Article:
“Mayo has very top-tiered clinicians, and their report was around 30 pages long. The experts could understand it, but nobody else knew what to do with that,” Dechairo said.

Clearly, the confusion is beginning to wane. Clinical trials published in peer-reviewed journals have shown that GeneSight works. Research published in 2013 in Pharmacogenetics and Genomics showed in an open-label trial of 227 patients that those tested with GeneSight before being treated had significantly better outcomes, in line with previous study results.

 

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A new oral swab test reveals the best choices, and possible side effects, for antidepressant medications.

An oral swab test that gives doctors an easy-to-read report to help guide decisions about prescribing depression medications is now available to 50 million Americans on Medicare.

The test is GeneSight Psychotropic and is made by Assurex Health of Mason, Ohio. The Centers for Medicare and Medicaid Services (CMS), the nation’s largest healthcare payer, last month agreed to begin paying for the test for seniors who have tried at least one depression medication without success.

Bryan Dechairo, senior vice president of medical affairs and clinical development for Assurex, told Healthline that the company’s goal is to test 1 million patients by 2018.

“It took over a year working through a rigorous review process with Medicare,” he said, noting that GeneSight is the first test of its kind to win Medicare approval, at least in the psychiatric space. Medicare commonly pays for genetic tests to determine treatments for cancer.

dnaswab.jpg
 

About 120,000 tests have been administered in the four years since the company launched the product, Dechairo said. “That number has been doubling year over year even before the Medicare approval,” he said.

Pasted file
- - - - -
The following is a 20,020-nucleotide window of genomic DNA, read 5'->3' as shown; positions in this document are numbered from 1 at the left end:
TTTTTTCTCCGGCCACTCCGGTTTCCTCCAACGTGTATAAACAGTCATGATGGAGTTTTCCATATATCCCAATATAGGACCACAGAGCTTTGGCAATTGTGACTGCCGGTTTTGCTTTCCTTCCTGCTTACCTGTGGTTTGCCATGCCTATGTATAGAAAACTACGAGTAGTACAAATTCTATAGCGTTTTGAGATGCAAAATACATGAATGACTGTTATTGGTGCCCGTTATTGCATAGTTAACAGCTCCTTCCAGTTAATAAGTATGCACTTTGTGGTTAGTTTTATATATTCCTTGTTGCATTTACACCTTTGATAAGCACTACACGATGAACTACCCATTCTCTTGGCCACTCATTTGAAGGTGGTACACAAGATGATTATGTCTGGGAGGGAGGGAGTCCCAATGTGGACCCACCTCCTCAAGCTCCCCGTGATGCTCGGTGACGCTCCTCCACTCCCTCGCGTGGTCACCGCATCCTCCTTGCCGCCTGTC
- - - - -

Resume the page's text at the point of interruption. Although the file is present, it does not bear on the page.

So far, 8,500 doctors in the United States are registered to offer the test, which measures how different genes influence the way a person may react to 38 FDA-approved psychotropic medications on the market today.

Within 36 hours, GeneSight gives doctors a color-coded report that puts each of the medications into one of three categories. Green means “use as directed,” yellow advises doctors to “exercise caution,” and red warns doctors to use “increased caution and frequent monitoring.”

Next to each drug listed in the yellow and red categories are footnotes offering additional information about why the drug might not be the best choice for a particular patient.

Read More: Gene Testing for Cancer Patients Reveals the Best Course of Treatment »

How the Genetic Test Works

A normal dose of an antidepressant for most people can be too much for people with genes that cause the compound to be metabolized more slowly. One the other hand, a drug may not work well for someone with genes that cause the body to metabolize the compound very quickly. A person’s genetic makeup also can determine whether a drug is likely to cause side effects.